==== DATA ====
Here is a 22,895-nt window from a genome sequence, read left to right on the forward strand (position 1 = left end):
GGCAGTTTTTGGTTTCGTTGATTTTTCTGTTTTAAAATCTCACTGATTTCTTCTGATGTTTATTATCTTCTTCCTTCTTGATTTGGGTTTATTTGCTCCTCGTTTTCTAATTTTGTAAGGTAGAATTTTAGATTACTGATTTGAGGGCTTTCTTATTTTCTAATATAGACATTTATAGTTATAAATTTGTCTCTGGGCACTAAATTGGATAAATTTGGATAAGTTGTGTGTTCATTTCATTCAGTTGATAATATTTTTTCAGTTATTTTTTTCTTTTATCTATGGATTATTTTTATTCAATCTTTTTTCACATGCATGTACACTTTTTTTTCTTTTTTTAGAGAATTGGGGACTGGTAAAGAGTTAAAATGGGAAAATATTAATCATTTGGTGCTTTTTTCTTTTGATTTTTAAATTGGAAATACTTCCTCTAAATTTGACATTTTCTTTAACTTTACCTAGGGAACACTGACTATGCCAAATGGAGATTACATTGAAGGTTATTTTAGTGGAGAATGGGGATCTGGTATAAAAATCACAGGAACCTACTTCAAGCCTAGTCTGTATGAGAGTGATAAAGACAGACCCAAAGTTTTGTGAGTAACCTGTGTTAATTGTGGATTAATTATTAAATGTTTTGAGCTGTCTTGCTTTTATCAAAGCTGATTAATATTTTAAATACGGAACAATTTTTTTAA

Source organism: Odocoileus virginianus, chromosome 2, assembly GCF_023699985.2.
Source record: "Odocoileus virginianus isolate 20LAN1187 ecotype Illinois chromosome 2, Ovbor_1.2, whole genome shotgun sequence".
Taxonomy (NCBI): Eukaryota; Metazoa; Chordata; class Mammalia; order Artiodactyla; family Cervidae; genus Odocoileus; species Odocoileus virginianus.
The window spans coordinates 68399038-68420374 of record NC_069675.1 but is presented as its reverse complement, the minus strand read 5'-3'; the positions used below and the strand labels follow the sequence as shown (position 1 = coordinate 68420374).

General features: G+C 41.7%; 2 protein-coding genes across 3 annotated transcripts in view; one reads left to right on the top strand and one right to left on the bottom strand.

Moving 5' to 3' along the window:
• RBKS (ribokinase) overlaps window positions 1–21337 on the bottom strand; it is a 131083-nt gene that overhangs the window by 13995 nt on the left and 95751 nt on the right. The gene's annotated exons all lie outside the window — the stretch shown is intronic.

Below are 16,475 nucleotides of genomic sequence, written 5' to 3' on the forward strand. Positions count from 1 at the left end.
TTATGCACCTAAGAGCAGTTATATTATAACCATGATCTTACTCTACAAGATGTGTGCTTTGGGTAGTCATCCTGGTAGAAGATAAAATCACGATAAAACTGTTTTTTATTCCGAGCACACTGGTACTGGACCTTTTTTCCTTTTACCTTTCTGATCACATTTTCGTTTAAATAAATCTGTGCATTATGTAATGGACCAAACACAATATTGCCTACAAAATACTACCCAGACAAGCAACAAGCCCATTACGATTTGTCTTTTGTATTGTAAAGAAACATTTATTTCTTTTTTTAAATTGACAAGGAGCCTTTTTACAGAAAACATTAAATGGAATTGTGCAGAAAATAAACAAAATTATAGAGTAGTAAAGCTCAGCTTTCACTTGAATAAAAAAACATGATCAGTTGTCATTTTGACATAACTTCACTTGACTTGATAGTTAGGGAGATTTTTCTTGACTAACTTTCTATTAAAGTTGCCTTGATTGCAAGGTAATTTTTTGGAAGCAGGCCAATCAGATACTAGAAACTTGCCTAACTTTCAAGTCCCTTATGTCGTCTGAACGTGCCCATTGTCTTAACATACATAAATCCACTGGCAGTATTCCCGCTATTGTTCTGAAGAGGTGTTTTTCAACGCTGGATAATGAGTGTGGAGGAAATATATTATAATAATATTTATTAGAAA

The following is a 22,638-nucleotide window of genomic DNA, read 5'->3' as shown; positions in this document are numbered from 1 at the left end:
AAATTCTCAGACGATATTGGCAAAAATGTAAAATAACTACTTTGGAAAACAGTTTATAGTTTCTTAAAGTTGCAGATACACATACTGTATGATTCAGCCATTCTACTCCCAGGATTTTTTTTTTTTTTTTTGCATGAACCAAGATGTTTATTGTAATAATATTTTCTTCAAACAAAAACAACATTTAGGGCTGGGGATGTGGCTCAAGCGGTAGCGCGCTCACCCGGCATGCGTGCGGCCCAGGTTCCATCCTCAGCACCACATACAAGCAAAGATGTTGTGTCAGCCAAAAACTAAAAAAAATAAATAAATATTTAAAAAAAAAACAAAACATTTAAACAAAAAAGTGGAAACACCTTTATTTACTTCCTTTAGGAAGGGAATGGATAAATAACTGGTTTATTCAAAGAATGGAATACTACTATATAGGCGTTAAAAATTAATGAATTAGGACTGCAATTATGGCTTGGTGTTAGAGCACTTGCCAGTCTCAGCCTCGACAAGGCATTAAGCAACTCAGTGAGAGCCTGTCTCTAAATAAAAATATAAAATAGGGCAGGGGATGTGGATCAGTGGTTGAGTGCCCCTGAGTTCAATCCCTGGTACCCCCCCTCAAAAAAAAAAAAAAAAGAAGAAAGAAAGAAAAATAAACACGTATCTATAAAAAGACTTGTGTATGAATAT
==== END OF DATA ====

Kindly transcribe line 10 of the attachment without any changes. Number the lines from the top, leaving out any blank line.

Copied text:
Below are 16,475 nucleotides of genomic sequence, written 5' to 3' on the forward strand. Positions count from 1 at the left end.